Tête-à-Tête

Two Gray Hairstreaks sipping nectar from antelope horn milkweed (Asclepias asperula)
(click image for greater clarity and detail)

 

One of the most common butterflies on the North American continent, the Gray Hairstreak (Strymon melinus) also ranges into Central and northern South America.

In their book Butterflies of Houston and Southeast Texas, John and Gloria Tveten describe hairstreaks as “fast-flying butterflies that dart about so quickly and erratically that they are extremely difficult to follow.”  I’ve certainly been frustrated by that behavior, but this pair, intent on sips of nectar, were more than willing to tolerate my presence.

Found on a milkweed-covered  hillside along the west prong of the Medina River, very near The Nature Conservancy’s Love Creek Preserve, these hairstreaks were accompanied by Buckeye, Sulphur, and American Painted Lady butterflies: all enjoying the abundance of late spring flowers, and perfect flying conditions.

 

Comments always are welcome.

There’s No Place Like Home

Judged only by color, the small, snuffling creature making its way along the roadside east of Alamo Springs might have been taken for just another limestone rock. But rocks don’t have ears, or pointed snouts, and they certainly don’t dig into the dirt with the energy of a hyperactive toddler.

When the nine-banded armadillo (Dasypus novemcinctus) is foraging, there isn’t much that distracts it, partly because of its poor eyesight. The animal relies on its ears and nose to detect food or predators, and it’s easier than you might think to walk up on one from behind. When it finally senses your presence, it often raises up on its haunches to evaluate the situation.

I was surprised that this one seemed content to keep foraging even after spotting me, rather than scurrying away into the brush. I was especially pleased to be able to see some of the hairs around its sides; they function much like whiskers on a cat, helping the poorly-sighted creature to find its way around.

For nearly twenty minutes it wandered the roadside, stopping occasionally to sniff or to dig.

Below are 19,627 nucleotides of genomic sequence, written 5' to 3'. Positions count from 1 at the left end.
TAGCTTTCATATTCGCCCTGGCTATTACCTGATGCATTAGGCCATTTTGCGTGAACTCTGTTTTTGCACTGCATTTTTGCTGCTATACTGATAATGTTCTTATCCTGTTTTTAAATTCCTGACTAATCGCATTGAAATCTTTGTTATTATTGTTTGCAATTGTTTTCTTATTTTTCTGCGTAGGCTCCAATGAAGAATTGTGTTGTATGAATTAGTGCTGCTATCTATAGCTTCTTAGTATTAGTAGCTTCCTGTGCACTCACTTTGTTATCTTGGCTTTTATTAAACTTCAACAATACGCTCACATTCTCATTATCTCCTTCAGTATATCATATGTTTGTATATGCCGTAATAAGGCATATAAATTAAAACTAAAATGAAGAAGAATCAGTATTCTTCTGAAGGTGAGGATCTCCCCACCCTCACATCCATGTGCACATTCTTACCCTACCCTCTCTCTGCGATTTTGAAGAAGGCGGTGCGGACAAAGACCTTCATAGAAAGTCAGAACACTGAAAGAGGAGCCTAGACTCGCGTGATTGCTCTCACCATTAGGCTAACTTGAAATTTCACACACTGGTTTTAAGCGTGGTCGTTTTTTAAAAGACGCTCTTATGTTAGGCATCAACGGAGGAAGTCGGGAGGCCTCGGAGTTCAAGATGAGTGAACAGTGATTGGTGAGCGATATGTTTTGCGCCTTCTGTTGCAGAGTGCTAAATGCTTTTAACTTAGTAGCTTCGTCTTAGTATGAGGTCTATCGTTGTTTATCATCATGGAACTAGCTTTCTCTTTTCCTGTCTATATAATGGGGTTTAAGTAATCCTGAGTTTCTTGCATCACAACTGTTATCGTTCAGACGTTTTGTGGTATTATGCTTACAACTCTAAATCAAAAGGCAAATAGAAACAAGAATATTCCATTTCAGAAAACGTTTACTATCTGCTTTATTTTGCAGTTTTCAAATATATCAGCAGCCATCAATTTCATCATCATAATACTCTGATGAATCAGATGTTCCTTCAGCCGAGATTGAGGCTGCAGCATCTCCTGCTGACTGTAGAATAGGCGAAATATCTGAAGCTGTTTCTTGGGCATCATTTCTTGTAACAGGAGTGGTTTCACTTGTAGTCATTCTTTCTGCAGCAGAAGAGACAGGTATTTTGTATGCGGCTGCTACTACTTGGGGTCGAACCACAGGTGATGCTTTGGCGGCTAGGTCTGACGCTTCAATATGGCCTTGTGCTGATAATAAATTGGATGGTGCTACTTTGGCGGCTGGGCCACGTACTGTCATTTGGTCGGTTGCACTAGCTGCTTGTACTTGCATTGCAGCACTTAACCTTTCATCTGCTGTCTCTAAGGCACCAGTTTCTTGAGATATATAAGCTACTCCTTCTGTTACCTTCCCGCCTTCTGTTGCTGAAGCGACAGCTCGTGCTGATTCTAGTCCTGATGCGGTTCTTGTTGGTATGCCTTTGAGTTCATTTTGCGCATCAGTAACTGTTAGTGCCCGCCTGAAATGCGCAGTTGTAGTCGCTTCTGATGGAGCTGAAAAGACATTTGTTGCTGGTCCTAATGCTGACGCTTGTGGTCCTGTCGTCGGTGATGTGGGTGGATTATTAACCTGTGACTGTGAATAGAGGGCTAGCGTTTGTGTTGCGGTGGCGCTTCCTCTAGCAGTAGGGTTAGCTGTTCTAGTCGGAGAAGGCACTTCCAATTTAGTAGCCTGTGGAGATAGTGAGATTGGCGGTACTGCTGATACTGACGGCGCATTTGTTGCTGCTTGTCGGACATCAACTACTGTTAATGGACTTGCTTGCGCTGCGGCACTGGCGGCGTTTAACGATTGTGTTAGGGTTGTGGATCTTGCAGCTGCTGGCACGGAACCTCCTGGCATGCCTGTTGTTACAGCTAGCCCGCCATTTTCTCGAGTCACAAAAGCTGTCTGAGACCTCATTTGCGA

Eventually, it stopped sniffing and crossed the road, moving so quickly I had a hard time keeping up.

All was well until it came to the fence. For nearly five minutes, it walked back and forth along the wire, stopping occasionally as though considering whether it would be worth digging its way to the other side.

Apparently, it decided digging would be too much trouble. In a flash, the athletic armadillo jumped straight into the air, propelling itself onto the fence wire.

Then, as gracefully as you please, it pushed off the wire and landed on the ground.

With what might have been a grin of self-satisfaction on its face, it trotted down the fence line until it came to a patch of clean, soft dirt.

Claws flying, it began creating and enlarging a hole until, finally, it slipped beneath the fence, and out of sight.

It seemed our beloved Texas icon — the state’s official small mammal and well-known Muse — had arrived safely at home, just like Gary P. Nunn at the end of his London trip. Whether it celebrated by writing a song, I can’t say.

 

“London Homesick Blues”  aka “Home With the Armadillo”

 

Comments always are welcome.
For some interesting Texas armadillo history, visit “Armadillo Whispers” at The Task at Hand.

A Different Amarillo

 Mexican water lily ~ Nymphaea mexicana

 

Texas is home to four native species of water lily. Nymphaea ampla, though common in Mexico and the Caribbean, is quite rare, while N. odorata, a white lily that floats on the water’s surface, and N. elegans, the so-called blue water lily, are relatively common.

Our fourth lily is uncommon enough that I’d never seen one until I discovered a pair blooming in a pond at the Brazoria Wildlife Refuge. The Spanish name for Nymphaea mexicana — lampazo amarillo, or yellow water lily — brings to mind the well-known Texas city. According to the Texas State Historical Association:

The settlement was originally called Oneida but was by majority consent renamed Amarillo after the nearby lake and creek. These natural features had been named by New Mexican traders and pastores, probably for the yellow soil along the creek banks or the yellow wildflowers that were abundant during the spring and summer.
Charles F. Rudolph, editor of the Tascosa Pioneer, blamed the [Fort Worth and Denver City Railway] employees for ignoring the word’s Spanish pronunciation; in 1888 he prophetically stated, “Never again will it be Ah-mah-ree-yoh.” Most of the town’s first houses were painted yellow in commemoration of the name change.

Unfortunately, when the Texas Legislature designated an official state water lily in 2011, it chose a cross between Nymphaea mexicana and another cultivar known as Nymphaea ‘Pink Starlet’ rather than one of our natives. Nymphaea ‘Texas Dawn,’ created by Ken Landon in 1985, is a lovely flower, but like the designation of the crape myrtle as our official state shrub, its selection clearly was influenced by factors other than its inherent beauty.

No matter. Lampazo amarillo will be blooming by morning, and it’s that amarillo that’s on my mind.

 

Comments always are welcome.